Branded Mobile Apps: Possibilities for Advertising in an Emergent Mobile Channel

Branded Mobile Apps: Possibilities for Advertising in an Emergent Mobile Channel

Jean M. Brechman (The College of New Jersey, USA), Steven Bellman (Murdoch University, Australia), Robert F. Potter (Indiana University, USA), Shiree Treleaven-Hassard (Murdoch University, Australia), Jennifer A. Robinson (RMIT University, Australia) and Duane Varan (Murdoch University, Australia)
Copyright: © 2015 |Pages: 9
DOI: 10.4018/978-1-4666-8239-9.ch012
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Marketing professionals are increasingly interested in creating branded mobile phone applications. These “apps” prominently display a brand's identity throughout the user experience, typically in the form of a brand logo, and are designed to perform a range of functions. This article reviews current available research, and specifically addresses two important areas: (1) the effectiveness of mobile phone apps as a form of persuasive advertising and (2) factors that moderate these effects, specifically creative execution style and product category relevance. This article concludes with a discussion of directions for future research.
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“How important is the branded app to the marketing mix? To use an analogy, if that mix formed a cake, what ingredient would it be?” According to Thiago de Moraes, creative partner, Abbott Mead Vickers BBDO: “It depends on the campaign. Sometimes it can be the whole cake. And other times, it can be the horrible marzipan you scrape off the top” (Levy, 2011).

An increasing number of marketing professionals are interested in creating branded mobile phone applications. These “apps” perform a range of functions from e-mailing and text messaging to weather reports and navigational tools to games, online shopping, product how-tos and more. Importantly, branded apps prominently display a brand’s identity throughout the user experience, typically in the form of a brand logo.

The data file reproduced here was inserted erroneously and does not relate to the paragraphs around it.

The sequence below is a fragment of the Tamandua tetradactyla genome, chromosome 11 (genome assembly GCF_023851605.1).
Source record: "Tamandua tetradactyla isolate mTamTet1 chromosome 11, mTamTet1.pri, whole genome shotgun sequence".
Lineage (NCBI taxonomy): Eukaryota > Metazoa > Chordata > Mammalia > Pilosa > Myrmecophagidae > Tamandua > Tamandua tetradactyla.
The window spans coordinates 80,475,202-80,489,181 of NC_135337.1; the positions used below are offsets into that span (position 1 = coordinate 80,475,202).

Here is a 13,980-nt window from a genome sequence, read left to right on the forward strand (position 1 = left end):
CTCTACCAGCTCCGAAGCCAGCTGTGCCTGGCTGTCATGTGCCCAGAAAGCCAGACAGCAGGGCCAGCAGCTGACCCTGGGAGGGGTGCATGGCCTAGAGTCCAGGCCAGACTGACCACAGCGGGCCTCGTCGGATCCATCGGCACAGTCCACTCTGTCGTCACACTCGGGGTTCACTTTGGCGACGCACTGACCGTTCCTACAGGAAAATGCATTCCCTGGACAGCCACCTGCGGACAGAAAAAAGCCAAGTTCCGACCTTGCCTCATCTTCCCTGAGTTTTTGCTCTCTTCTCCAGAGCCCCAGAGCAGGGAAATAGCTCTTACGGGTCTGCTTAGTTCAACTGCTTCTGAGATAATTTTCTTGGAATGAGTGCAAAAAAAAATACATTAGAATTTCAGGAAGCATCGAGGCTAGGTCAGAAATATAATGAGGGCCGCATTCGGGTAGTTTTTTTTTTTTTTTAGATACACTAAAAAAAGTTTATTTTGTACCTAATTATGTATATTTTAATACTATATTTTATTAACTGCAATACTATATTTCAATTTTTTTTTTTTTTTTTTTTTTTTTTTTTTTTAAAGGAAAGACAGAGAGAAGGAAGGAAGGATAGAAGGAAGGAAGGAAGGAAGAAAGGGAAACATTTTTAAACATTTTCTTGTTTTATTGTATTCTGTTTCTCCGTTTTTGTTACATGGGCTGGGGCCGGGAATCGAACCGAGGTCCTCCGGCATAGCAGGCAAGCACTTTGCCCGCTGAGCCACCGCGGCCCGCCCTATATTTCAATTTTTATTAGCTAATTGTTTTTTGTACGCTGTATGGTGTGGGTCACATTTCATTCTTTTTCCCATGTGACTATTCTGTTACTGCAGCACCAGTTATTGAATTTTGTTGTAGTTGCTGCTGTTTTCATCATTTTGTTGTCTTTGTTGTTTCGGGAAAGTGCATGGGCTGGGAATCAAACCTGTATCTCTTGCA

The appeal of the mobile app as a marketing device is manifold. At a base level, apps create an ecosystem of services, ranging from social connectivity to functionality and this, in turn, extends a brand’s relationship with its consumers. For example, the Zipcar app guides users through the reservation process, locates nearby cars and contacts customer service. Users of Kraft’s iFood Assistant can browse recipes by category or occasion and conveniently add ingredients to a shopping list.

The personal nature of mobile phones generally requires opt-in permission from advertisers utilizing this channel (Tsang, Ho, & Liang, 2004). Apps overcome this barrier, however, insofar as they utilize “pull” rather than “push” advertising (Li & Stoller, 2007). Consumers opt-into only the apps they download and they control information exposure based on their customization preferences.

Moreover, apps encourage interactivity. Interactivity in advertising is associated with high levels of user engagement; this engagement enhances the persuasiveness of advertising messages (Brakus, Schmitt, & Zarantonello, 2009; Calder, Malthouse, & Schaedel, 2009; Wang, 2006). Users of mobile apps tend to process brand-related information more deeply (Liu & Shrum, 2002; Sundar & Kim, 2005) and for a longer period of time (Cauberghe & de Pelsmacker, 2010). Positive interactive experiences typically result in positive effects on attitudes toward the sponsoring brand (Cauberghe & de Pelsmacker, 2010; Hutton & Rodnick, 2009) and brand purchase intention (Bellman, Schweda, & Varan, 2009). In short, well-developed and executed apps present advertisers with a powerful way of engaging the consumer and creating a “reservoir of goodwill” towards a brand (Levy, 2011).



Mobile research in general can be found in the pioneering work of Stuart J. Barnes (2002a, 2002b) who proposed preliminary conceptual frameworks for value-chain creation and wireless advertising, respectively. These frameworks have served as a foundation for empirical explorations that followed.

Some of the earliest work on the effectiveness of advertising via mobile channels involved testing the effects of customized text messaging. Drs. Patrick Barwise (Barwise & Strong, 2002), Ting-Peng Liang (Tsang, Ho, & Liang, 2004) and Shintaro Okazaki (Okazaki, 2005) are among the earliest examining this topic.

Key Terms in this Chapter

M-commerce: The use of mobile devices (e.g., cellular phone, tablet) to purchase and/or sell products or services.

Branding: The process of developing a unique position for a product, service, or idea in the mind of a consumer; this is often accomplished through creating a brand name, (visual) identity and voice.

Mobile Application (APP): Software that runs on a mobile device such as a cell phone or tablet computer.

Mobile Marketing: Promotional efforts that deliver messaging to mobile devices such as cell phones or tablet computers); often associated with multi-channel marketing initiative.

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